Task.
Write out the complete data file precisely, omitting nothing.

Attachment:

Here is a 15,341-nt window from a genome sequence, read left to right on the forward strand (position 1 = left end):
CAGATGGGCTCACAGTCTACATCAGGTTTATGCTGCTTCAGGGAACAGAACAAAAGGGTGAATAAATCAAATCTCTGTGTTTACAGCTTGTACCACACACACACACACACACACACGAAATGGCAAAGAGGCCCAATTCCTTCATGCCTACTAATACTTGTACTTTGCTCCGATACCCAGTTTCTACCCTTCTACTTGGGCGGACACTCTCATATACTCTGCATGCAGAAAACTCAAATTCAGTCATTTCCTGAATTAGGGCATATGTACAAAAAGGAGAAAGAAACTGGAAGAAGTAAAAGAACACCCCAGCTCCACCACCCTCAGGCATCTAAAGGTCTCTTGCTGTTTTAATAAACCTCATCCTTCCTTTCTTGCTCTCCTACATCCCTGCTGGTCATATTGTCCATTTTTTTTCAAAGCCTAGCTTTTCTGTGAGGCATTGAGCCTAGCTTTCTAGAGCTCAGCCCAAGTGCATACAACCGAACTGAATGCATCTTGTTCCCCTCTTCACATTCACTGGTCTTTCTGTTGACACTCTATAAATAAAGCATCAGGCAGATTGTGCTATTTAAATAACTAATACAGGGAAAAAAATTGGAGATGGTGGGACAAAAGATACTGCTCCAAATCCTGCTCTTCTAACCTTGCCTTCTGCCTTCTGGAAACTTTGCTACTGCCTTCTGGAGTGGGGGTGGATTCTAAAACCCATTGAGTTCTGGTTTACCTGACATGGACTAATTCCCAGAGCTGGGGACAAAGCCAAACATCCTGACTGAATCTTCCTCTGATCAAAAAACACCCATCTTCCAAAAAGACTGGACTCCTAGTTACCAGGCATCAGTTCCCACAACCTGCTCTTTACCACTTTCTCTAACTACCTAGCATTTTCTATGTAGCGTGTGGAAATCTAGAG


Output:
Here is a 15,341-nt window from a genome sequence, read left to right on the forward strand (position 1 = left end):
CAGATGGGCTCACAGTCTACATCAGGTTTATGCTGCTTCAGGGAACAGAACAAAAGGGTGAATAAATCAAATCTCTGTGTTTACAGCTTGTACCACACACACACACACACACACACGAAATGGCAAAGAGGCCCAATTCCTTCATGCCTACTAATACTTGTACTTTGCTCCGATACCCAGTTTCTACCCTTCTACTTGGGCGGACACTCTCATATACTCTGCATGCAGAAAACTCAAATTCAGTCATTTCCTGAATTAGGGCATATGTACAAAAAGGAGAAAGAAACTGGAAGAAGTAAAAGAACACCCCAGCTCCACCACCCTCAGGCATCTAAAGGTCTCTTGCTGTTTTAATAAACCTCATCCTTCCTTTCTTGCTCTCCTACATCCCTGCTGGTCATATTGTCCATTTTTTTTCAAAGCCTAGCTTTTCTGTGAGGCATTGAGCCTAGCTTTCTAGAGCTCAGCCCAAGTGCATACAACCGAACTGAATGCATCTTGTTCCCCTCTTCACATTCACTGGTCTTTCTGTTGACACTCTATAAATAAAGCATCAGGCAGATTGTGCTATTTAAATAACTAATACAGGGAAAAAAATTGGAGATGGTGGGACAAAAGATACTGCTCCAAATCCTGCTCTTCTAACCTTGCCTTCTGCCTTCTGGAAACTTTGCTACTGCCTTCTGGAGTGGGGGTGGATTCTAAAACCCATTGAGTTCTGGTTTACCTGACATGGACTAATTCCCAGAGCTGGGGACAAAGCCAAACATCCTGACTGAATCTTCCTCTGATCAAAAAACACCCATCTTCCAAAAAGACTGGACTCCTAGTTACCAGGCATCAGTTCCCACAACCTGCTCTTTACCACTTTCTCTAACTACCTAGCATTTTCTATGTAGCGTGTGGAAATCTAGAG